Unemployment by Education Level, Job Openings and Hiring Growth

(Editorial note  from BGP , BootheGlobalPerspectives: Credit and thanks goes to Phillip "Trey" Finley and his associates, with  Lobo Wealth Strategies for providing information used in this article. He tapped reports from the Department of Labor Statistics and the Federal Reserve giving an interesting metric of jobs and hiring in 2014.  We will continue to report future implications of the Winners and Losers in the 2015 economy, and believe the rising price of silver, gold and diamonds reflects investor uncertainty and this combined with the low price of oil will have important impacts on the US and world economies.) 

The chart below shows the connection between educational attainment and unemployment rate. The group of people with the highest rate of unemployment are the least educated without even a high school degree. The unemployment rate for this group is almost triple that of college graduates. The more education you have, the better off you are, according to this data. About 30% of the U.S. population has a college degree.

 This chart sends a message that we really haven't seen before. Note "hires" vs "job openings".  Job openings are at the best level since 2001. It suggest that there are increasingly less workers matched with the jobs that are being posted and it may soon force employers to increase wages in order to fulfill those unmatched job openings.

(Comment from BGP: These statistics do not take into consideration  layoffs in the oil and gas drilling and production industry, which have risen with the decline in the price of oil significantly in early 2015. Also these statistics cannot detail the "underemployed", being people who had middle management jobs, but now have taken lower level jobs. But all in all, the overall statistics confirm job growth overall, better than we have seen since 2008.)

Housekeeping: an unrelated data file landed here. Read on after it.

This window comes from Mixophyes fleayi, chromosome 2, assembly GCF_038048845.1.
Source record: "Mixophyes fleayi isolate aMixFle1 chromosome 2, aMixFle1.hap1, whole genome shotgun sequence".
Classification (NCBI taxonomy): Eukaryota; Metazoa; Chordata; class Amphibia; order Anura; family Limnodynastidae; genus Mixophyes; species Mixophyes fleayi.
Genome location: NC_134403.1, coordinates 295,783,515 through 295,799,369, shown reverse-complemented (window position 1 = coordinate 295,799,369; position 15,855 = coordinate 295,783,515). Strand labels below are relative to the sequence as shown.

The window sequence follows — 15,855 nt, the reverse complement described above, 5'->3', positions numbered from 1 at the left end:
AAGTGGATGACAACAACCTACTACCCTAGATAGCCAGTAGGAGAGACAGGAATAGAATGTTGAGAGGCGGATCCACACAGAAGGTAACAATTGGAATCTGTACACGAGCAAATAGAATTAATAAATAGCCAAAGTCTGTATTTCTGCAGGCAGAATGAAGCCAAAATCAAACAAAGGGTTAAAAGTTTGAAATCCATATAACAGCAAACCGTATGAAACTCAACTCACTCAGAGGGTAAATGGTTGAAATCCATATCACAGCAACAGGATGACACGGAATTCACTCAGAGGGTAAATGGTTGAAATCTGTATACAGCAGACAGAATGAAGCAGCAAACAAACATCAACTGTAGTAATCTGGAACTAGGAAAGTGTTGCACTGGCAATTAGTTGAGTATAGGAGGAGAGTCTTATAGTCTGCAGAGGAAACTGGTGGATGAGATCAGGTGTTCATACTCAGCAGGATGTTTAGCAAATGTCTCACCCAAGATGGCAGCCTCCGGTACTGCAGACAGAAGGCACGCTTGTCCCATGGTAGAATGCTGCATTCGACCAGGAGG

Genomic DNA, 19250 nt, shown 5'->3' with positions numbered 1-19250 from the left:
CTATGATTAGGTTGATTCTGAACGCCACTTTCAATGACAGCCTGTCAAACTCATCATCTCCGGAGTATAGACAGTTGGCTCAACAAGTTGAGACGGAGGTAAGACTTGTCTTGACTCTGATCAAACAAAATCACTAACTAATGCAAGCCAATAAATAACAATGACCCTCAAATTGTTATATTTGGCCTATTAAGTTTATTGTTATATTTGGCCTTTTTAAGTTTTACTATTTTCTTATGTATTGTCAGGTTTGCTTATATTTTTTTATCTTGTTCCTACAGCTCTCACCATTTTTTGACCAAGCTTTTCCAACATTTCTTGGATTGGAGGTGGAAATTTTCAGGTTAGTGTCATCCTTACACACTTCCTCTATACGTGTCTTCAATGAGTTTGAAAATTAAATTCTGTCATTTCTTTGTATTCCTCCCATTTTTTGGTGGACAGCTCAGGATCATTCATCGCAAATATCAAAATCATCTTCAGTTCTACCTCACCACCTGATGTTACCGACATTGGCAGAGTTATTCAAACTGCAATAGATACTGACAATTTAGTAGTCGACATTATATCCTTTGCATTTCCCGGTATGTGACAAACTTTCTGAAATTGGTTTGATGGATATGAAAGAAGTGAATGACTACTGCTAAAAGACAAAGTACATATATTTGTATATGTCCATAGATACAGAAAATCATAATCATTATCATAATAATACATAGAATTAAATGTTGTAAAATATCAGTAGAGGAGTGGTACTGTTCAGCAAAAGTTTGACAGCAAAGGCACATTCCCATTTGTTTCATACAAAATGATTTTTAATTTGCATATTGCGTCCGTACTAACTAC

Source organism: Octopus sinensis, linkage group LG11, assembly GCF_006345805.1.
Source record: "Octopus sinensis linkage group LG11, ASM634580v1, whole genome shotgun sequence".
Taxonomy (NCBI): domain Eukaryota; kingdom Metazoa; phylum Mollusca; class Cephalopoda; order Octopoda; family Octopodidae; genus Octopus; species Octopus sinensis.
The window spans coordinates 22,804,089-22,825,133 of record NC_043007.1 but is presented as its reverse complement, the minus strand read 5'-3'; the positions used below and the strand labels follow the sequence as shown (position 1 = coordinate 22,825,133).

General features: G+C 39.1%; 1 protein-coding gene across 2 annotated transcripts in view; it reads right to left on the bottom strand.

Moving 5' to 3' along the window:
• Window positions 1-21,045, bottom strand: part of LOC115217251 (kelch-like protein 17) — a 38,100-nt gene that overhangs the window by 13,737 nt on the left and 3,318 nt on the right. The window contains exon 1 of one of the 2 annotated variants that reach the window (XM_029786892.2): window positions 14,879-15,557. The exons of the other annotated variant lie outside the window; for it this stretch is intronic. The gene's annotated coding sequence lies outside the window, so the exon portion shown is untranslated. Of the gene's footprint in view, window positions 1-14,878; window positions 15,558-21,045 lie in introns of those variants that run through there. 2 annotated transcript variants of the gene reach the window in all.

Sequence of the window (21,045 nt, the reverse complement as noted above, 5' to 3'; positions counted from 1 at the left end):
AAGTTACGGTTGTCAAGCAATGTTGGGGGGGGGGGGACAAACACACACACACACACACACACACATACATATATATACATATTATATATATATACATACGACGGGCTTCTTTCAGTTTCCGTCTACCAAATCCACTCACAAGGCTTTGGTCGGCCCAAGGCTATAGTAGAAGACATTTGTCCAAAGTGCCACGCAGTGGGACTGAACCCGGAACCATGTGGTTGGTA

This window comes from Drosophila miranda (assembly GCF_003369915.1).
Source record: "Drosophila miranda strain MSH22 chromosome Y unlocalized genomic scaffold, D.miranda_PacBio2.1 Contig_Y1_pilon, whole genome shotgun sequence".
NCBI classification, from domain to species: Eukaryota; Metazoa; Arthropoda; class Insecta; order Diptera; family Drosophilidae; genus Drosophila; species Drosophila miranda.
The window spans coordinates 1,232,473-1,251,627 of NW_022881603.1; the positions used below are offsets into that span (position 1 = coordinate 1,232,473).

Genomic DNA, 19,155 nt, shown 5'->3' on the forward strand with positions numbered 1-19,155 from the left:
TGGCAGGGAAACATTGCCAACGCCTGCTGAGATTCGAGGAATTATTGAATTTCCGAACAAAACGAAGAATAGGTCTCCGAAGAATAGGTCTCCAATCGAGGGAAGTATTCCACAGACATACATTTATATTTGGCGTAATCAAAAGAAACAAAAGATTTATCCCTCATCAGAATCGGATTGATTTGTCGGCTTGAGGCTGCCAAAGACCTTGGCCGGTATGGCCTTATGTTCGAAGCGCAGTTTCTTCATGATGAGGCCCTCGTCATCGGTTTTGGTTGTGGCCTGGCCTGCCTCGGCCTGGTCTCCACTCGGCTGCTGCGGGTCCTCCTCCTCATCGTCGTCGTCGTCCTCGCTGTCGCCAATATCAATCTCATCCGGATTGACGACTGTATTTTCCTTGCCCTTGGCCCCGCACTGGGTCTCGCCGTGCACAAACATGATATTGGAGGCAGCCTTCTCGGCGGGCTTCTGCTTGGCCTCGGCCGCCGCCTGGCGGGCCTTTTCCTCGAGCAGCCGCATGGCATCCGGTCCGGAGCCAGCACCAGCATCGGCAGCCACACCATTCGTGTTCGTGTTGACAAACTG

Other factors to consider for 2015:

1. Inflation is likely to remain in check for 2015.

2. Slowing international markets are of concern. Russia, the Ukraine, Iran, Greece, Spain, Portugal, Egypt, Libya, Cuba all face economic challenges and high unemployment. China has been fighting and hiding a recession for 4 years now, and the low price of oil may actually help China to recover. 

3. Slow housing market in many sectors of the USA dropped from 5.25 million units to 4.93 units in November of 2014. (although pockets in the Southwest have shown robust construction in apartments, condominiums and town-homes) 

4. Rising interest rates could be a factor in 2015  if inflation does pop up, but this may be unlikely with the decline in oil prices. The Consumer Price Index fell .3%  in November of 2014.  Economists have mixed reviews of the overall impact of an oil price decline on the nation. Economists from oil producing states suggest that a low price of oil will cause an overall decline nationally. Economists in non oil producing states favor the idea that lower fuel costs will offset job losses from low oil prices in drilling areas and that the economic impact will be positive nationally. 

5. Consumption and retail spending appears to be up. Automotive sales are the highest in years. 

6. The savings rate has fallen sharply.

7. GDP growth for 2015 is expected to be in a 2% to 2.5% range.  

8. Consumer sales represent 70% of the U.S. Gross Domestic Production, and everyone is interested to see implications of lower oil prices, vs declines in consumer sales in oil producing areas. Morningstar economists believe that minimum wages and hourly wages will increase.  According to Morning Star's Market Barometer, the U.S. Stock Market provided a median return of 12.85% for the year of 2014. 

9. There are many condominium, apartment and residential construction developments underway across the nation.